Moderator: Ning Xumei, what have you learned about yourself through these types of conflict? What does “uncomfortable grace” mean when your spouse’s flaws are used by God to sanctify you?
Ning Xumei: My husband and I have different perspectives about the things he just shared. I don’t think that I am always in the right. Although we definitely experience uncomfortable grace, comforting grace abounds much more. I enjoy my role in marriage, since I’m the one who analyzes him. I do have a tendency to critique. It’s as if I hold a scalpel and dissect others. I do not become too attached to the situation while doing this, and it’s actually a little fun. In light of this, I don’t experience as much sadness after our fights as he does.
Moderator: Pastor Yang shared that he is usually the one who apologizes after a fight. What are some ways that you can help resolve the conflict? What other actions can help you both to confess and forgive each other?
Ning Xumei: I am very self-righteous. Yang Xu will always indirectly tell me, “Think about the situation again. Are you being critical?” I’ve learned to admit to myself that I am naturally very critical and harsh. When I think back on our conflicts with a humble attitude, it helps me understand his thoughts. He typically reminds me of my sinfulness in this gentle way, and that is the reason he experiences more hurt in our relationship than I do.
Moderator: Thank you!
I want the others to share as well. What does your relationship look like?
Pastor Zeng Shu: Our relationship went through two stages. I am very irritable, and this was especially true before I became a believer. My wife is usually the one who apologizes. If she doesn’t apologize, then I try to control her. I will have a heated argument, and then give her the silent treatment. My wife is very forgiving and patient, and I am very grateful. After I became a believer and completed seminary, I came to understand the work God was doing in my life.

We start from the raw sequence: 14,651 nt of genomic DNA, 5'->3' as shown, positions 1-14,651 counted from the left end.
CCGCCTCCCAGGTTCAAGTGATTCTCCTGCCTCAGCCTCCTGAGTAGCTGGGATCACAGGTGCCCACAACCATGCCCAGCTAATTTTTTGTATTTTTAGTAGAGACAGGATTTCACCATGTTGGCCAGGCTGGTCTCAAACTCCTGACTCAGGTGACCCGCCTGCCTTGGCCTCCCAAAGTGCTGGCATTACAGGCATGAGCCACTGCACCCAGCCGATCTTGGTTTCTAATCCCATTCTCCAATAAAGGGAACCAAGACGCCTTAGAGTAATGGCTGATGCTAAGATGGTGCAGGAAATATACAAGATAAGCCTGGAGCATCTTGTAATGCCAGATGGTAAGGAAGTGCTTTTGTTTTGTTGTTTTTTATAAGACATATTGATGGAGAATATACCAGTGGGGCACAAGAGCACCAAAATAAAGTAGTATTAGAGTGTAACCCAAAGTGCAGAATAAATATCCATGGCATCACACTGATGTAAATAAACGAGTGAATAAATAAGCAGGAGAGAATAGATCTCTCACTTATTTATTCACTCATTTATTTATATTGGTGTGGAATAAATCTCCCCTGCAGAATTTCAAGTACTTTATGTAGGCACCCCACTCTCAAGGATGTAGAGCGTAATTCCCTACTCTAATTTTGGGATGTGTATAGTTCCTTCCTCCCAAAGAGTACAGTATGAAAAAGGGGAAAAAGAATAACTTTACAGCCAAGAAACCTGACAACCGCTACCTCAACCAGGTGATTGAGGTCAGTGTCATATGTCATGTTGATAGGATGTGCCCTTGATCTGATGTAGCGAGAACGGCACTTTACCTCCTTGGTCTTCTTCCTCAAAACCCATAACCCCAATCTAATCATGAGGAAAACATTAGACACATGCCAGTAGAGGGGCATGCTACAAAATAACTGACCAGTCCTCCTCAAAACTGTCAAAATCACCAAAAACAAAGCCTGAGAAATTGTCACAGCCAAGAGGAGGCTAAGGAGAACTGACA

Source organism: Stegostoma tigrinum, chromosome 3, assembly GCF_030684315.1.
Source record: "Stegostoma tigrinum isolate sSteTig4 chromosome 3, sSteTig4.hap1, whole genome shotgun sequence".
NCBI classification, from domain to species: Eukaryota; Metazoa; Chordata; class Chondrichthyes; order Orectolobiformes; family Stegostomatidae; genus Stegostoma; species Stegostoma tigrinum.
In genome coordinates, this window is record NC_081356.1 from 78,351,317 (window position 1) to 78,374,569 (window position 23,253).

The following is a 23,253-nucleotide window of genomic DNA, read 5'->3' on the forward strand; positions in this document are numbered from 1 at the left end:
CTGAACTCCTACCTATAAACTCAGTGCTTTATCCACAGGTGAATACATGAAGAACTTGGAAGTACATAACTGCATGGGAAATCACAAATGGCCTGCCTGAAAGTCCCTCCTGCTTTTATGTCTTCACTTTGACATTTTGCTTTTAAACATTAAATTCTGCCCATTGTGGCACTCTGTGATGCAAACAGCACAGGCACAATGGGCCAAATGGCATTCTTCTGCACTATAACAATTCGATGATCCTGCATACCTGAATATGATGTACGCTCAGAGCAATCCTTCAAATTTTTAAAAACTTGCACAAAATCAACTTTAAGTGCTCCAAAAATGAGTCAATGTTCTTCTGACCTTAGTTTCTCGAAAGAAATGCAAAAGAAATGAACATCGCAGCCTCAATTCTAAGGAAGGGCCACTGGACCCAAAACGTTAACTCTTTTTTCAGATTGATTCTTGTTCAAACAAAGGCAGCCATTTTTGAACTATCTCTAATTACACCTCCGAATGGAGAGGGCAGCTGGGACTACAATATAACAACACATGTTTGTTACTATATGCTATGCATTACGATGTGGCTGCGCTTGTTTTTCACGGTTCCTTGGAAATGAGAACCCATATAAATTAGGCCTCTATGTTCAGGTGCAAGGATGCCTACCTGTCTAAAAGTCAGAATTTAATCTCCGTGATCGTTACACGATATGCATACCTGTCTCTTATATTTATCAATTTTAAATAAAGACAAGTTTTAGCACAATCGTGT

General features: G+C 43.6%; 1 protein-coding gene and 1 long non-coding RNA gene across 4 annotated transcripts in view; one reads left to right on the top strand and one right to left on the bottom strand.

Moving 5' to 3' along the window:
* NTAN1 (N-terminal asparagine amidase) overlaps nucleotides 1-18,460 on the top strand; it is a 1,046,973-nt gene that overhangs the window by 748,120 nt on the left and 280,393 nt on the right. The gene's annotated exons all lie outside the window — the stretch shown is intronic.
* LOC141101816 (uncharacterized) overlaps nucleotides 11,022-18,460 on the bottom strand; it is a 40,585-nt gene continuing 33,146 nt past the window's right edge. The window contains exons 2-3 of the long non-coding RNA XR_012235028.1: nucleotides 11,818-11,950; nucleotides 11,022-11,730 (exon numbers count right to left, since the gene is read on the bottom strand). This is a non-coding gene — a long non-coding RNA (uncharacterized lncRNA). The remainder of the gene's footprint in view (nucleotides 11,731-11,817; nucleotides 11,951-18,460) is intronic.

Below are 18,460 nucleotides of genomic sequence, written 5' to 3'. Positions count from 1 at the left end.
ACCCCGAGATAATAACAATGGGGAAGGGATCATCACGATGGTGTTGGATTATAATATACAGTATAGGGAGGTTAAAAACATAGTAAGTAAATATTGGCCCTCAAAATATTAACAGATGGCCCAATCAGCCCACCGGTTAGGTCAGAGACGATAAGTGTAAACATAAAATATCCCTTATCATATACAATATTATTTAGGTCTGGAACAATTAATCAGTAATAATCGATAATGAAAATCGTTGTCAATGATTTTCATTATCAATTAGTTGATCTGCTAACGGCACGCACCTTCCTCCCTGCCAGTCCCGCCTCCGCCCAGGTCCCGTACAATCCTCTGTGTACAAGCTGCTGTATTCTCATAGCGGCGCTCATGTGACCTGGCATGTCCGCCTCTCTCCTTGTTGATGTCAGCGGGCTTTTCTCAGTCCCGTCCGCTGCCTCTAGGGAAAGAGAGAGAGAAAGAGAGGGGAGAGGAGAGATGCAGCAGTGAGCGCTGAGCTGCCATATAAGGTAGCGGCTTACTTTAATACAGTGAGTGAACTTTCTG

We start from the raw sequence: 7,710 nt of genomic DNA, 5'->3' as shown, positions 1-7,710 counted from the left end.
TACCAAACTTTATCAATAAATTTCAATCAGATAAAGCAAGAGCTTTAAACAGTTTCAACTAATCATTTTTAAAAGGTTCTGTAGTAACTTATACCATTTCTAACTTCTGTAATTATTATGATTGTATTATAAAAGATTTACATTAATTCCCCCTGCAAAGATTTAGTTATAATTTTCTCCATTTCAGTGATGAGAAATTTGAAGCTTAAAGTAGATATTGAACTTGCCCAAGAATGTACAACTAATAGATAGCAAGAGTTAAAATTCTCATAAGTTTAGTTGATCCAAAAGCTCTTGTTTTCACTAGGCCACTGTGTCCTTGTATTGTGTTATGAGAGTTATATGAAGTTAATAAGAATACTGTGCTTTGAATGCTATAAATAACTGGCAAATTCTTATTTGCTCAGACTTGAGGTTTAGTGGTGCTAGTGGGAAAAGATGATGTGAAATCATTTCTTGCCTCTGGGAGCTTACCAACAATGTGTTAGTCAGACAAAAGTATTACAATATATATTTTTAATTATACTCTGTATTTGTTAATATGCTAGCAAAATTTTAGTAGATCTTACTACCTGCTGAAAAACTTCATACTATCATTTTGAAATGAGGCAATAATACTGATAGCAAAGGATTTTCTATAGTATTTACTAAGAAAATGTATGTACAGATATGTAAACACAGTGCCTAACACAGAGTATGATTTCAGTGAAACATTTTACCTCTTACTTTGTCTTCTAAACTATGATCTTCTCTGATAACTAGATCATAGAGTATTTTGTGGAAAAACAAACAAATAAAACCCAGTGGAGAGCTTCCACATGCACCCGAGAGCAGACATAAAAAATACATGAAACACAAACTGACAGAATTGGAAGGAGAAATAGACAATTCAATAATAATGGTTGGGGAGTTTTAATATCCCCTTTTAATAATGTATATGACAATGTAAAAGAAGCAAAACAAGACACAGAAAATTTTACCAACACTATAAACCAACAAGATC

A great turning point happened after my Biblical counseling class. I began to humble myself, to see the ugly side of myself. Even though I was able to see the ugliness within, it is still hard to walk away from my irritable tendencies. Throughout this process, my wife continued to be patient and forgiving. Later, I began to apologize to her about the ways that I have wronged her. This was our turning point, although we are still in the process of learning how to apologize and forgive each other. We need time to grow in this area.
Li Yujing: Zeng Shu makes it sound like he’s the only one who gets angry in our household, but this isn’t correct. The difference is he is very expressive in his anger, while I tend to hold it in and sulk. Even if he has done something obviously wrong, I apologize, because I want to relieve the tension which is causing us to fight. We are family and need to live in harmony with one another. If our family is happy, I don’t mind suffering a little.
All names are pseudonyms. Pastor Yang Xu and his wife Ning Xumei live in Beijing; Pastor Zeng Shu and his wife Li Yujing are in a large city in eastern China.
FOR PRAYER AND REFLECTION
Pray for believers in China to learn how to humbly apologize to and forgive their spouses as they seek to resolve marital conflict in a godly manner.